Soyinka decries Buhari’s concept of national interest, says it’s advance warning towards dictatorship

President Buhari with Prof. Wole Soyinka, left. Photo: Bayo Omoboriowo.

President Muhammadu Buhari’s statement suggesting national security takes precedence over the rule of law has received another knock, this time from renowned playwright and Nobel Laureate, Prof. Wole Soyinka who described the president’s concept of national interest as “vague, vaporous, but commodious”, and an alibi for flouting the decisions of the judiciary.
Noting that it was an advance warning of what Buhari plans to do, Soyinka described it as the “ latest proclamation of dictatorial recidivism” made before members of the Nigerian Bar Associa tion (NBA), from who he expects a robust response.
Pointing out that there is no short cut to democracy, Soyinka stated: “The history of law, even where uncodified, is as old as humanity. Numerous rulers have tried again and again to annul that institution. Sometimes, they appear to succeed, but in the end, they pay heavy forfeit. So does society. The Rule of Law however outlasts all subverters, however seemingly powerful. If the consequences for society in defence of the Rule of Law were not so costly, any new attempt would be merely banal and boring, hardly deserving of attention. We know, historically, where it will all end.”
Below is text of Prof. Soyinka’s statement:
Buhari’s pernicious doctrine
By Wole Soyinka
(The timing is perfect, and we have cause to be thankful for the advance warning, since not all rulers actually make a declaration of intent, but simply proceed to degrade the authority of the law as part of the routine business of governance. We have been there before).
Here we go again! At his first coming, it was “I intend to tamper with Freedom of the Press”, and Buhari did proceed to suit action to the words, sending two journalists – Irabor and Thompson – to prison as a reward for their professional integrity. Now, a vague, vaporous, but commodious concept dubbed “national interest” is being trotted out as alibi for flouting the decisions of the Nigerian judiciary. President Buhari has obviously given deep thought to his travails under a military dictatorship, and concluded that his incarceration was also in the “national interest”.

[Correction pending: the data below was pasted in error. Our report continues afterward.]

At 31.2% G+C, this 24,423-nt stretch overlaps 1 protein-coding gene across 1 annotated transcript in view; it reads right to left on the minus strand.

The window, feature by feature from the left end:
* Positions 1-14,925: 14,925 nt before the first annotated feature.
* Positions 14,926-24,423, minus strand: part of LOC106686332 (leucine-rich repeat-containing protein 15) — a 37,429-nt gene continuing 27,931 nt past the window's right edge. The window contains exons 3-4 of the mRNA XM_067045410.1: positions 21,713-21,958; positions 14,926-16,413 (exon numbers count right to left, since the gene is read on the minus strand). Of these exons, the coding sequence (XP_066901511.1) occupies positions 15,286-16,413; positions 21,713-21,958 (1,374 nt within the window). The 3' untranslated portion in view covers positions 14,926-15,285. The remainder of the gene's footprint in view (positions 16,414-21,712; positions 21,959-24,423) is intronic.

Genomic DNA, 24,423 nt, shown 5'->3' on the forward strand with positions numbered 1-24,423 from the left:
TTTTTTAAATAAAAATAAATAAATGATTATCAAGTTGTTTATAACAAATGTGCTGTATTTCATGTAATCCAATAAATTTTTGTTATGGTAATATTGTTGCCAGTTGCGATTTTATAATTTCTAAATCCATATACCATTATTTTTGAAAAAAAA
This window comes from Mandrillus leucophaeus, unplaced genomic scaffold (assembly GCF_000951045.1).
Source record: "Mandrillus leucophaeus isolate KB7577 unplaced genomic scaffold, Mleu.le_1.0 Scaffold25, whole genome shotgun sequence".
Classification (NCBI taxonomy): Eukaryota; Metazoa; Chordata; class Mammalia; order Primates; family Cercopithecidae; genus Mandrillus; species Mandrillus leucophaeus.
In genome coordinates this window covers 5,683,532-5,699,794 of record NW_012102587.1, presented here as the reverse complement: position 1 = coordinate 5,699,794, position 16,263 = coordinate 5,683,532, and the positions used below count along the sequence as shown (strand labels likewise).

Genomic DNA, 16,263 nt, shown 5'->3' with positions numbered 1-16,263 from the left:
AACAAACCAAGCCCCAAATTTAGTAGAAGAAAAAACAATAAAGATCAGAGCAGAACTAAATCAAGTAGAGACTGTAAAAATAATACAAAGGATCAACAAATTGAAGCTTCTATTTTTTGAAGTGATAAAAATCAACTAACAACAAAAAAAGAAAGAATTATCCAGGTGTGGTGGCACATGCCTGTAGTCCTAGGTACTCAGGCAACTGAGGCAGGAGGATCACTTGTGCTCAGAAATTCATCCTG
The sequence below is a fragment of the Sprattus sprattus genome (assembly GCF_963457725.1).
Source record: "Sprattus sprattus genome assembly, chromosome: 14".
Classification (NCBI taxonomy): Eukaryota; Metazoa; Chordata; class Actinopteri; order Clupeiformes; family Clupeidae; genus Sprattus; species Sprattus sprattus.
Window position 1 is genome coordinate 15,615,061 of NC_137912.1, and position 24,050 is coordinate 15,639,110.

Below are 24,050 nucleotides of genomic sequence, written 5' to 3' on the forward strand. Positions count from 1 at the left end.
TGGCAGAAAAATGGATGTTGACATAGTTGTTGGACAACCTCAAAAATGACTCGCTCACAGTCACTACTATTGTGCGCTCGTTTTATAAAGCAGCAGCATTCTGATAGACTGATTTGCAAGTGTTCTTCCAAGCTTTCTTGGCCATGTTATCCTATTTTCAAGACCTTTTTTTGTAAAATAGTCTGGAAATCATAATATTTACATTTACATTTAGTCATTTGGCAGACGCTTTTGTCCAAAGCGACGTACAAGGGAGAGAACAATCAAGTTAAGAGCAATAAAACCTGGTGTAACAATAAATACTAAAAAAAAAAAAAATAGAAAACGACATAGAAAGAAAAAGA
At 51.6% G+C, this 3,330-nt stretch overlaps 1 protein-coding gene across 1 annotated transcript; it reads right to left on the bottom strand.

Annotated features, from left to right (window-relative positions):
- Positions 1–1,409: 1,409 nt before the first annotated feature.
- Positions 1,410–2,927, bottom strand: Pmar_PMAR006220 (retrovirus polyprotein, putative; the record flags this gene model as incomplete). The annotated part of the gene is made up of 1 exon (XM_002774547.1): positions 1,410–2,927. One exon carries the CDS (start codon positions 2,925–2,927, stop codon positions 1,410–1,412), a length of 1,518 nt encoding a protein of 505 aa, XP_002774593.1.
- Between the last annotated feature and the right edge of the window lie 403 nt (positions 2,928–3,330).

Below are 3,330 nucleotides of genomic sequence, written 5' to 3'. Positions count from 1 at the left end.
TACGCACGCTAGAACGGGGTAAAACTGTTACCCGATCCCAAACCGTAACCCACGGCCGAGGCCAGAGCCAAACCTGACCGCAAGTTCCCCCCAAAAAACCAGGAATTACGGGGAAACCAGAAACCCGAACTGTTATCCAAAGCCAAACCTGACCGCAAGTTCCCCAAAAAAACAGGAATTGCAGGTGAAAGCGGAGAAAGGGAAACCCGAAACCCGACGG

The timing is perfect, and we have cause to be thankful for the advance warning, since not all rulers actually make a declaration of intent, but simply proceed to degrade the authority of the law as part of the routine business of governance. We have been there before. It should be of mere interest, not despondency, that this latest proclamation of dictatorial recidivism has also been made before an assembly of officers of the law, the Nigerian Bar Association. We expect a robust response from the NBA as part of its conclusions.
There is no short cut to democracy. The history of law, even where uncodified, is as old as humanity. Numerous rulers have tried again and again to annul that institution. Sometimes, they appear to succeed, but in the end, they pay heavy forfeit. So does society. The Rule of Law however outlasts all subverters, however seemingly powerful. If the consequences for society in defence of the Rule of Law were not so costly, any new attempt would be merely banal and boring, hardly deserving of attention. We know, historically, where it will all end.

Wole SOYINKA

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